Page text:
Proposed But Never Built

odurandina

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You have to strike a balance. The 110/105 spaghetti's is an unsung hero, that helps in a great balancing act within the LA Freeway system.

 

theSil

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I wonder if those images from the City of Boston Archive are of an early version of the map room at the BPDA (then BRA of course). Looks similar to me.

Visit if you haven't. Anyone who spends any time on aB would get a lot out of it. (http://www.bostonplans.org/about-us/model-room)
 

vanshnookenraggen

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Here's a sweet one. The 1969 proposed Route 2 interchange at Alewife Brook Parkway. The view faces north. Route 2 to Lexington goes off to the left. The Red Line extension curves west towards Belmont/Waltham instead of Arlington. I grew up about two blocks from this location.

Jesus that's terrifying.
 

chrisbrat

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what's truly terrifying is the swath of tract-housing the artist envisioned for poor arlington and belmont. yikes.
 

Charlie_mta

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what's truly terrifying is the swath of tract-housing the artist envisioned for poor arlington and belmont. yikes.
Looks like the highway rendering depicts Arlington accurately. Here is Alewife today:

 

chrisbrat

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you think that dense, non-homogenous, non grid-style area in the upper and upper-left portion of the photo is accurately depicted by the tract houses in the same area of the 1969 render? ok.
 

HenryAlan

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you think that dense, non-homogenous, non grid-style area in the upper and upper-left portion of the photo is accurately depicted by the tract houses in the same area of the 1969 render? ok.
I think that was a case of a lazy render. The houses in the actual picture were already there in 1969, so we shouldn't think the render was suggesting tearing them out and replacing them, so much as that it was showing that the area was residential.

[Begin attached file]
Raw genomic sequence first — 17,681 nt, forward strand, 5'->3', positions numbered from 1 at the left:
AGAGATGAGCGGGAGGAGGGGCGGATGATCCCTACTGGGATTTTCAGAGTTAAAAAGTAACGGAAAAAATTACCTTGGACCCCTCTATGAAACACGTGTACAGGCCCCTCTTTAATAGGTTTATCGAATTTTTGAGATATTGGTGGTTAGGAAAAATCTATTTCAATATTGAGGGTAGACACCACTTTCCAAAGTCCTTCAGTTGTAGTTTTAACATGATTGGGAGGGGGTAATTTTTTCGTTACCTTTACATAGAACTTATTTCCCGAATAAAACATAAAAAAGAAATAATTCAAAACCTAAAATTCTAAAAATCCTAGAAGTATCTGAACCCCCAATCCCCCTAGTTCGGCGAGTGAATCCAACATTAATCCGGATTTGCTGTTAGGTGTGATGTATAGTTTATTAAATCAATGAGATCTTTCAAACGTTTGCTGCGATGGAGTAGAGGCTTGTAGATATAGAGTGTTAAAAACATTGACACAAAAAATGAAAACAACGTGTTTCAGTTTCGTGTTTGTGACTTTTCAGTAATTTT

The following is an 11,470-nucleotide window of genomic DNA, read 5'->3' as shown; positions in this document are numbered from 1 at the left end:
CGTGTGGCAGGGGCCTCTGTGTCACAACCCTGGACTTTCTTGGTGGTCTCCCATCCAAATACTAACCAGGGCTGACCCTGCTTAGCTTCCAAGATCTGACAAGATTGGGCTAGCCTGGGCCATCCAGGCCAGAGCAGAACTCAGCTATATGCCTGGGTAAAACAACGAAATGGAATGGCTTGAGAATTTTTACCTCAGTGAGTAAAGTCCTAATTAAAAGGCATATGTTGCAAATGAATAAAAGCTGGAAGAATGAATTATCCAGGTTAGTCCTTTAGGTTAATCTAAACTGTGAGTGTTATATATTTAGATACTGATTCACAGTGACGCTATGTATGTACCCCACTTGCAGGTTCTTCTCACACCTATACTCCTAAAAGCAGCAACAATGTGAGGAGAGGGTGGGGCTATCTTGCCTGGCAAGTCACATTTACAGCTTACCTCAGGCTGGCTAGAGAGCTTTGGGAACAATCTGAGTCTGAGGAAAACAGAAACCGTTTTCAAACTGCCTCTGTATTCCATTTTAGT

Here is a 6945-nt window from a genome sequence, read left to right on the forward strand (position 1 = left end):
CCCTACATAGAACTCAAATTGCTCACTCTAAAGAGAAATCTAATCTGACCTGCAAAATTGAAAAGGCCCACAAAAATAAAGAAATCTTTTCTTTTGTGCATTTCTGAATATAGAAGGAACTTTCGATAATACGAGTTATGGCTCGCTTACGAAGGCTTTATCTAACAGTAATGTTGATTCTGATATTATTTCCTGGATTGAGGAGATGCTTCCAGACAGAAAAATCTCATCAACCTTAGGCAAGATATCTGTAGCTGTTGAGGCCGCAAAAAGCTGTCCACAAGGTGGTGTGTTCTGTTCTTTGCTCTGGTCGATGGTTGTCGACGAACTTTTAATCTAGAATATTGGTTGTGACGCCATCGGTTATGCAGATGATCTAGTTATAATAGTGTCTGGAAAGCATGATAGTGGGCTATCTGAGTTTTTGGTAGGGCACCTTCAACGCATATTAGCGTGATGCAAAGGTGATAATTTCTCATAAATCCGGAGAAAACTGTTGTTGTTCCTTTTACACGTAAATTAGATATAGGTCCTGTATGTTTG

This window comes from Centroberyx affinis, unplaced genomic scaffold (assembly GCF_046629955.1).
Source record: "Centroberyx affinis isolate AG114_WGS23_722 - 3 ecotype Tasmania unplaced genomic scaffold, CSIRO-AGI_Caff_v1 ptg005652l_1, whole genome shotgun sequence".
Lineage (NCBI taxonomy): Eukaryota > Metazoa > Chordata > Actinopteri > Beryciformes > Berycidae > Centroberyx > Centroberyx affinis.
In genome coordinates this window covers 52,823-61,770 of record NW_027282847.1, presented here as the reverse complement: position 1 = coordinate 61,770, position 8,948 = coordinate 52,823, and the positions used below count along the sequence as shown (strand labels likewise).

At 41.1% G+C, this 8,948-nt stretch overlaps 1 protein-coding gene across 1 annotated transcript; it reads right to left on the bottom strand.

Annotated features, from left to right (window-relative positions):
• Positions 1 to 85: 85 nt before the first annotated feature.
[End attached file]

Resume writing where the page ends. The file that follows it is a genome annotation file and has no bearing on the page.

Charlie_mta

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If the aerial photo were at the same angle as the rendering, Arlington would be laid out the same in both. The rendering did minimize the presence of trees, which changes the look quite a bit. Apparently, trees weren't popular in the late 1960's.
 

Downburst

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I found this while browsing Roger Ferris + Partners' site. RF+P is the architect behind the Kenmore North development.

I'm sure this is intentional, but I cannot place it: "Eagle Commons"
https://www.ferrisarch.com/eagle-commons.html

My guess would be Eastie based on the name, but that's all I've got.
 

Hubman

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I would say somewhere closer to downtown because the website mentions "the adjacent towers" and there are no towers in Eagle Hill. There is a gridded building in the rendering, but I've never seen it.
 

Beton Brut

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My guess would be Eastie based on the name, but that's all I've got.
Given Eagle Hill's proximity to overflight from 15/33, a tower of this scale would be a non-starter in East Boston.

I like the design. It would look pretty cool on the recently sold Gillette property.
 

TallIsGood

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Any renderings of Longfellow Place or Harbor Towers with three towers? Both planned with three ended up building only two.
 

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